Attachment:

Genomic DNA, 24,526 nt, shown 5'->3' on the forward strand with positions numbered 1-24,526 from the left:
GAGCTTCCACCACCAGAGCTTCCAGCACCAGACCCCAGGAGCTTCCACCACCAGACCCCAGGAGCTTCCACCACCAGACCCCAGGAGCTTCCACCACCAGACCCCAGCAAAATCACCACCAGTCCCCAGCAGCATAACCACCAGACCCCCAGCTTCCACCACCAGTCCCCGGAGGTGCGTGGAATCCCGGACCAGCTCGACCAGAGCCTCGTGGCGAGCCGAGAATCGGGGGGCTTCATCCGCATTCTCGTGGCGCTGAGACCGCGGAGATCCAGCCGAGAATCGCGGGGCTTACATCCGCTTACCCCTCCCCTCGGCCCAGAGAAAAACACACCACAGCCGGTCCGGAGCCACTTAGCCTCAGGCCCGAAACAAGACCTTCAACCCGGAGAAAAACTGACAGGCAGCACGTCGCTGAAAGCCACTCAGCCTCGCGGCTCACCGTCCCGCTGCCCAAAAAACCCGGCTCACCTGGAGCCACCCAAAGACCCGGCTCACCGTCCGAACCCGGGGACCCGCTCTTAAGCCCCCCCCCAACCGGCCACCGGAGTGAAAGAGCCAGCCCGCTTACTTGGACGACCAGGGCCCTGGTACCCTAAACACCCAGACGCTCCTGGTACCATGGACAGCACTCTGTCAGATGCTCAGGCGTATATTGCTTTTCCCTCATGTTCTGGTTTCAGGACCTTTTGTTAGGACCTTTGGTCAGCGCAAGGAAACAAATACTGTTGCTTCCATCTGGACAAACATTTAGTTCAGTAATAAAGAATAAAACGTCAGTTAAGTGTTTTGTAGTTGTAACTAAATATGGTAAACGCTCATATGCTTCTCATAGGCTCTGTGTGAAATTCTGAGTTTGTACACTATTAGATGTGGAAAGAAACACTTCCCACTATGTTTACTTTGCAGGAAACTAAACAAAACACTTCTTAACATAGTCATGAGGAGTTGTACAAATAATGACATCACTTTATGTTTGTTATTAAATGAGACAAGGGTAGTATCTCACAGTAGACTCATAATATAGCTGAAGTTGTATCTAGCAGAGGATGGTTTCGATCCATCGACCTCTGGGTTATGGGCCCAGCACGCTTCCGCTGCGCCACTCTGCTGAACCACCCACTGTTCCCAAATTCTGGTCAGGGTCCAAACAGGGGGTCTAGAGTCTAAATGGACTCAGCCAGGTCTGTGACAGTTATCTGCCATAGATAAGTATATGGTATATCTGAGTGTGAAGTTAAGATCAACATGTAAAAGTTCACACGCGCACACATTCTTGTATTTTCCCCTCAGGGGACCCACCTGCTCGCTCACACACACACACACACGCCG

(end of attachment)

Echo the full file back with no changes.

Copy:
Genomic DNA, 24,526 nt, shown 5'->3' on the forward strand with positions numbered 1-24,526 from the left:
GAGCTTCCACCACCAGAGCTTCCAGCACCAGACCCCAGGAGCTTCCACCACCAGACCCCAGGAGCTTCCACCACCAGACCCCAGGAGCTTCCACCACCAGACCCCAGCAAAATCACCACCAGTCCCCAGCAGCATAACCACCAGACCCCCAGCTTCCACCACCAGTCCCCGGAGGTGCGTGGAATCCCGGACCAGCTCGACCAGAGCCTCGTGGCGAGCCGAGAATCGGGGGGCTTCATCCGCATTCTCGTGGCGCTGAGACCGCGGAGATCCAGCCGAGAATCGCGGGGCTTACATCCGCTTACCCCTCCCCTCGGCCCAGAGAAAAACACACCACAGCCGGTCCGGAGCCACTTAGCCTCAGGCCCGAAACAAGACCTTCAACCCGGAGAAAAACTGACAGGCAGCACGTCGCTGAAAGCCACTCAGCCTCGCGGCTCACCGTCCCGCTGCCCAAAAAACCCGGCTCACCTGGAGCCACCCAAAGACCCGGCTCACCGTCCGAACCCGGGGACCCGCTCTTAAGCCCCCCCCCAACCGGCCACCGGAGTGAAAGAGCCAGCCCGCTTACTTGGACGACCAGGGCCCTGGTACCCTAAACACCCAGACGCTCCTGGTACCATGGACAGCACTCTGTCAGATGCTCAGGCGTATATTGCTTTTCCCTCATGTTCTGGTTTCAGGACCTTTTGTTAGGACCTTTGGTCAGCGCAAGGAAACAAATACTGTTGCTTCCATCTGGACAAACATTTAGTTCAGTAATAAAGAATAAAACGTCAGTTAAGTGTTTTGTAGTTGTAACTAAATATGGTAAACGCTCATATGCTTCTCATAGGCTCTGTGTGAAATTCTGAGTTTGTACACTATTAGATGTGGAAAGAAACACTTCCCACTATGTTTACTTTGCAGGAAACTAAACAAAACACTTCTTAACATAGTCATGAGGAGTTGTACAAATAATGACATCACTTTATGTTTGTTATTAAATGAGACAAGGGTAGTATCTCACAGTAGACTCATAATATAGCTGAAGTTGTATCTAGCAGAGGATGGTTTCGATCCATCGACCTCTGGGTTATGGGCCCAGCACGCTTCCGCTGCGCCACTCTGCTGAACCACCCACTGTTCCCAAATTCTGGTCAGGGTCCAAACAGGGGGTCTAGAGTCTAAATGGACTCAGCCAGGTCTGTGACAGTTATCTGCCATAGATAAGTATATGGTATATCTGAGTGTGAAGTTAAGATCAACATGTAAAAGTTCACACGCGCACACATTCTTGTATTTTCCCCTCAGGGGACCCACCTGCTCGCTCACACACACACACACACGCCG